I met Ben at a small parking area along McIntyre Road. Because this area was once mined, it is filled with a web of old grades. We followed some grades down Dutchmans Run to see the first of its waterfalls where the gorge began to cut into the plateau. We came upon a twenty foot falls shrouded in hemlocks as a small side stream joined with its own cascade. There was also an impressive stone retaining wall and a culvert with thick wooden timbers. We continued down, following a grade on the north side of the creek. Above us was a culm pile, we climbed to it to see a fine view across the gorge of Dutchmans Run.

We continued down the grade until it crossed the creek. Only metal poles remained of the bridge. We crossed and entered thick hemlock. We wanted to see the creek and hiked to it. There was a stunning chasm and cascade. Below was a massive stone wall that was part of some kind of tram that would bring coal down off the mountain. The scenery was incredible as the water roared against the cliff walls. We returned to the grade and descended, only to be greeted with another falls from a side stream.

The grade dropped along the deep gorge, but it began to curve away from the creek, so we left it and descended. We made the rugged off trail hike up Dutchmans Run to see another thirty foot falls. A variety of ten foot falls were downstream. We headed downstream to see the final falls, and the most beautiful. A forty foot straight drop falls creating a veil of water.

We now wanted to head north to Abbot Run. We climbed above the final/bottom falls on Dutchmans Run and found an old grade that headed north. It was a little eroded in places, but we were able to follow it. It vanished for good and we descended to Abbot Run. Abbot Run was amazing, there was a thirty foot falls at the bottom with a pool. Towering cliffs loomed over the falls. We made the difficult scramble up into the chasm (not recommended) which was incredibly scenic. The creek was incased with cliffs as water tumbled over falls. A side stream joined with a falls and the chasm ended at a twenty five foot falls. We scrambled up the north side of Abbot Run to a grade.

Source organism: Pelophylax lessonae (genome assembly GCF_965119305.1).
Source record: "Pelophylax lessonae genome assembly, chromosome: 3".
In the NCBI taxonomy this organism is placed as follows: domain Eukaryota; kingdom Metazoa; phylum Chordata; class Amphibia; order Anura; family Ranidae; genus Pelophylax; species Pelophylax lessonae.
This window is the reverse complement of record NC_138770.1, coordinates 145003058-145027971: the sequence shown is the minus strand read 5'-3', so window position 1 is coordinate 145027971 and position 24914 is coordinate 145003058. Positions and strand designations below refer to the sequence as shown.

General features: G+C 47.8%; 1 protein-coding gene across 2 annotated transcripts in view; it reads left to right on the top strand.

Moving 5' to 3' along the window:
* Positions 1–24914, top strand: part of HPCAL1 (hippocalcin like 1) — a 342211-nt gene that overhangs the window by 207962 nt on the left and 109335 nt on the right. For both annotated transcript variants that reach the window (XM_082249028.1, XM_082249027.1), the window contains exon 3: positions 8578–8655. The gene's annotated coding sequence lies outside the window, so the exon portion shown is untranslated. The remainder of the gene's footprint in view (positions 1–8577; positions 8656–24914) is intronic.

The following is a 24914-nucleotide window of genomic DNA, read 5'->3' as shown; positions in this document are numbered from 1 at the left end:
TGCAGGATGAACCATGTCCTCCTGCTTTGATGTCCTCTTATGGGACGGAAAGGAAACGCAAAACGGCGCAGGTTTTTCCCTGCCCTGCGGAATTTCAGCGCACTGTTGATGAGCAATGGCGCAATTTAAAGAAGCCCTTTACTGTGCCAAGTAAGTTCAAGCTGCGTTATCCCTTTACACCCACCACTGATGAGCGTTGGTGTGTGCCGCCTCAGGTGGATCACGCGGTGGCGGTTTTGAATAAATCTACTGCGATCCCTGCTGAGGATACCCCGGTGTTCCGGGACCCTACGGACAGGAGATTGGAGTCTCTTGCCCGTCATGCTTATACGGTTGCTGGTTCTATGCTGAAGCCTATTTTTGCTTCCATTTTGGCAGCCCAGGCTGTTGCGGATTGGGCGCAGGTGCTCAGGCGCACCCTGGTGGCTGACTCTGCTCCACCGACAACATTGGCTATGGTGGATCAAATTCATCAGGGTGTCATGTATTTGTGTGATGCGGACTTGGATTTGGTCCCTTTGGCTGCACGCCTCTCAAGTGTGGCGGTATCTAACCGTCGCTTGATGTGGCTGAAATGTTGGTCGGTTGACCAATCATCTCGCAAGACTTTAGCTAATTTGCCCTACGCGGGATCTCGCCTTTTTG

To see Ben’s Vista, we walked down the grade to the side stream and then hiked north up along the side stream on a faint skid trail or grade. This faded out, so we followed the small side stream uphill to a series of ledges with cascades. In winter, a very impressive ice cave forms. From there, we hiked above the ledges to the west to Ben’s Vista, which is from an outcrop. It offers a great view looking down the narrow, twisting Lycoming Creek Valley. This is a dramatic cliff rim north of Ben’s Vista, where a bear trail provides some access, although the laurel is still thick in spots. The cliffs are exposed and offer great views, but the views are limited to looking across the valley, or south. As you head north, the cliffs offer views north into the rugged hills of southern Tioga County. These cliffs are on private land, but it was not posted. While the cliffs are very dramatic, the view from Ben’s Vista is just as good, if not better.

Back on Abbot Run, we headed up the grade and reached a place where the two forks of the creek met. What an amazing place. We could see waterfalls on both forks, creating a stunning view. One was about ten feet tall, the other about thirty. We hiked up the north fork, off trail, and entered a rugged, foreboding gorge as cliffs rose around us. We turned the corner to see another thirty foot falls featuring a drop and broad slide. We returned to where the two forks met and hiked up the south fork (Abbott Run on the map). We then headed south back to the car along old grades, an off trail hike, and through spruce forests.